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Once it stops raining

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The scattered manuscript pages had an almost romantic touch to them. From the top of the bridge, they resembled sakura petals whirled up by a gust of wind.

Minakami couldn’t enjoy the sight. Intoxicated with anticipation, his senses were veiled.

The rope in his hands was thinly woven, yet sturdy; he’d made sure to pick one which would transfer the momentum of his fall neatly, applying pressure to his neck with pinpoint accuracy, and snap it in the blink of an eye. Upon looking at the rope, he felt nothing. Usually, whatever he’d been doing, even if it was as simple as going for a walk or riding the streetcar, he’d felt something, be it the mere hint of sentiment. Right now, however, he was devoid of any emotion.

He had reflected on his life earlier and decided that he didn’t have any regrets. He hadn’t confessed to Tamamori and considered it was better this way. No matter Tamamori’s response, this way he wouldn’t waste so many thoughts on what-ifs, or, in the worst case, feel responsible for Minakami's decision of ending his life.

He also had forgiven himself for leaving the words, which were lingering over his heart, left unspoken. He’d open up to Tamamori about the nature of his feelings one day when the rain has stopped. As this thought grazed his mind, his lips played a faint smile. Maybe his karma would be good enough to grant him a reincarnation where Tamamori would return these words, and mean them. This seedling of a mild hope alone strengthened his resolve.

His hands were working on tying the rope in a mechanical manner as if they belonged to somebody else.

The idea of being a teru teru bouzu, working to dispel the sinister, grey clouds overcasting the future, brought Minakami comfort, and as absurd as this mental image was, his intentions were all the more genuine. Instead of idly watching as a bystander how his loved one's life would unfold, he’d at least be able to make a difference.  He didn’t mind dying. He saw it as it was: a journey where he went where he came from, delving into the yawning void cradling one between reincarnations. Only its loneliness as one waited to be reborn left a vaguely bitter taste. With his untimely demise, Minakami wondered how long it would take until he’d be able to go searching for Tamamori again.

And still.

Despite his supposed peace of mind, deep inside, he longed to hold Tamamori at least one time.

Despite persuading himself of his equanimity, he wished Tamamori would show up and stir him from his resolve.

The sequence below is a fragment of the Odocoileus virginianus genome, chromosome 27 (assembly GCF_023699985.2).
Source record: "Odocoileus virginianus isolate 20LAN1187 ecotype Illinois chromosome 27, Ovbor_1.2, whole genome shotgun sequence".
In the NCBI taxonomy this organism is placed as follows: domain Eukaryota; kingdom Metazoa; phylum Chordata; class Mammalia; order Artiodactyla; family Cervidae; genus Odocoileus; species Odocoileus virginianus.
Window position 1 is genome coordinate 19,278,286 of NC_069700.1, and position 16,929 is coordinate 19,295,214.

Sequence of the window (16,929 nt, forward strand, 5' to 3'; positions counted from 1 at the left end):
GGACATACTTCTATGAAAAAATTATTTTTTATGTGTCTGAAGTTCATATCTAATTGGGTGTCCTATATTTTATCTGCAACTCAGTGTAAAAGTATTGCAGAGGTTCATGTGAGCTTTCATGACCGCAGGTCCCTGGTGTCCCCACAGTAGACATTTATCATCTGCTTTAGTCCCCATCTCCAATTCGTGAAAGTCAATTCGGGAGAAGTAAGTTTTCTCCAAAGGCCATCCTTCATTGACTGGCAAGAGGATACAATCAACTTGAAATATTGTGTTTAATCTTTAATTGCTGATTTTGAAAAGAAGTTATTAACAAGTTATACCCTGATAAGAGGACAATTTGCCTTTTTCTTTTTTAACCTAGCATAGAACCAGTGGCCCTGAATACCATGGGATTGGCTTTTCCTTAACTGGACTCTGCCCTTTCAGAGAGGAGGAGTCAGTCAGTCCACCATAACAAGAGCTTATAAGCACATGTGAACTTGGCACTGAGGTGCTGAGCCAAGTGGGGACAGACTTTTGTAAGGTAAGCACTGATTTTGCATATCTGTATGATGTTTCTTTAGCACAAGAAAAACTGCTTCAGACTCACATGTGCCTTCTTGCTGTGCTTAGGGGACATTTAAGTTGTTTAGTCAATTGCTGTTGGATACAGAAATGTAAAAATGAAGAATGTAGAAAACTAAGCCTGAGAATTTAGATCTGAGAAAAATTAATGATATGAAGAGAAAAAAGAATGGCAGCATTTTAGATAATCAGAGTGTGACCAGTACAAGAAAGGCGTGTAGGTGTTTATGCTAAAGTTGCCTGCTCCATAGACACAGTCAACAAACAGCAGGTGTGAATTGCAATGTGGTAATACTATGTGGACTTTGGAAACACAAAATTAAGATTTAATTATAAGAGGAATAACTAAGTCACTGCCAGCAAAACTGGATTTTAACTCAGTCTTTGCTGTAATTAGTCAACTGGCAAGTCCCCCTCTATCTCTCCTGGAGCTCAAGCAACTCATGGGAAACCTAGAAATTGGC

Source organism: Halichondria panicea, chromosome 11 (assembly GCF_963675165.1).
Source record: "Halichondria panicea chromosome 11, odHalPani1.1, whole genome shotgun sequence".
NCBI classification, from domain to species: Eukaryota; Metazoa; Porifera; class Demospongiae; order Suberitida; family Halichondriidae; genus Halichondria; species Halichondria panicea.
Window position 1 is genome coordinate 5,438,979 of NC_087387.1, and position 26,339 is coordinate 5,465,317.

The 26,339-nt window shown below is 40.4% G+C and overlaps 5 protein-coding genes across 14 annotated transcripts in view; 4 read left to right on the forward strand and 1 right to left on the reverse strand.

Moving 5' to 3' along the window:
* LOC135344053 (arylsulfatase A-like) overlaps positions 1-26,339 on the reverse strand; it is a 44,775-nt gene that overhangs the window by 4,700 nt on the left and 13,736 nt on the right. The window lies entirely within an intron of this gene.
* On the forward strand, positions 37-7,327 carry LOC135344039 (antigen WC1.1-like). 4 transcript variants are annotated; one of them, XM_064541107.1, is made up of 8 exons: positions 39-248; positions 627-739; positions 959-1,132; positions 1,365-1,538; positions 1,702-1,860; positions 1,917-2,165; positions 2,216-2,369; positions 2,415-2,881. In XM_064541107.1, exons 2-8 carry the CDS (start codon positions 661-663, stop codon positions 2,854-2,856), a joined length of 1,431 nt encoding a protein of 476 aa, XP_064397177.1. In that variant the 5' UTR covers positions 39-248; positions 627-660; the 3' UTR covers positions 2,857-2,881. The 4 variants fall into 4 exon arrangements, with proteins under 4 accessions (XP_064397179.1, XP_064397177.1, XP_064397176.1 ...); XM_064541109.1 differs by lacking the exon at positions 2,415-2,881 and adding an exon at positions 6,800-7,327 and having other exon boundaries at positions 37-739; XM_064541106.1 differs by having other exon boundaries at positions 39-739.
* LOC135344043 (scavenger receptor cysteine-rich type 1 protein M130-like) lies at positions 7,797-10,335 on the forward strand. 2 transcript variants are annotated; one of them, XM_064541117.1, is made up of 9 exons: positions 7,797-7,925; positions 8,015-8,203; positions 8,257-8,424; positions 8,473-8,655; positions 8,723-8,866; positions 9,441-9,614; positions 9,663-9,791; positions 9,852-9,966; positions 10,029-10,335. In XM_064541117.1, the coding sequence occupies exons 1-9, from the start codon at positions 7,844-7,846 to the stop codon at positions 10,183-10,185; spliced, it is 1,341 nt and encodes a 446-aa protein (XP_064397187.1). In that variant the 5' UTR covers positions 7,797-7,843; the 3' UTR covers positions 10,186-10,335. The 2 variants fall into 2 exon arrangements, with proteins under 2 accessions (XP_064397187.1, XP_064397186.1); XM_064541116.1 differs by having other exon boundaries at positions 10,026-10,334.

His unyielding determination couldn’t protect Minakami from the shadow of desperation creeping up on him. It clawed at his heart with its growing desire to satisfy his unfulfilled feelings, and give their unbodied shade a form.

By all means, Tamamori wasn’t supposed to know and couldn’t possibly know. Even if Tamamori did show up, Minakami would bolt. He had thought it over multiple times, considered every possible scenario. The less opportunity of second-guessing everything he was given, the quicker it was over, the better. As messy as it had to be in the end.

Minakami closed his umbrella, placed it on the railing, and looked up the sky. For this time of the year, the rain was surprisingly chilly. It left the sensation of needles pricking his face. It didn’t particularly hurt and felt neither bad nor good, it was… just there. It was carrying the same coldness as the rain back that day when he'd gone back in time to save Tamamori's life. Born from that memory, a tiny glimmer of inquisitiveness started spreading from the depths of his conscience, making him wonder how his life would turn out if he decided to change his mind, followed by a twinge in his heart.

On a whim, he turned around and let his gaze wander after the crowd of people passing by, each and every one oblivious of his intentions.

Looks like in the face of death, naïveté got the better of him. He let out a quiet laugh.

Of course not.

Well, it was useless to fantasize. At this point, all he was left with were pipe dreams. Taking a deep breath, he noticed a slight tremor in his chest. He must've had not paid attention to the rain drenching his clothes.

He’d been standing here long enough.

There was only one thing left to do for him now.

He whispered to himself with a forlorn smile, his words drowned out by the pitter-patter of the rain.

Then, for a split second, his body became light; a bead of morning dew dripping from a leaf.

He hoped that on days like this one, Tamamori would think of him sometimes.

The rain’s murmurs lapsed into silence.

“Until next time.”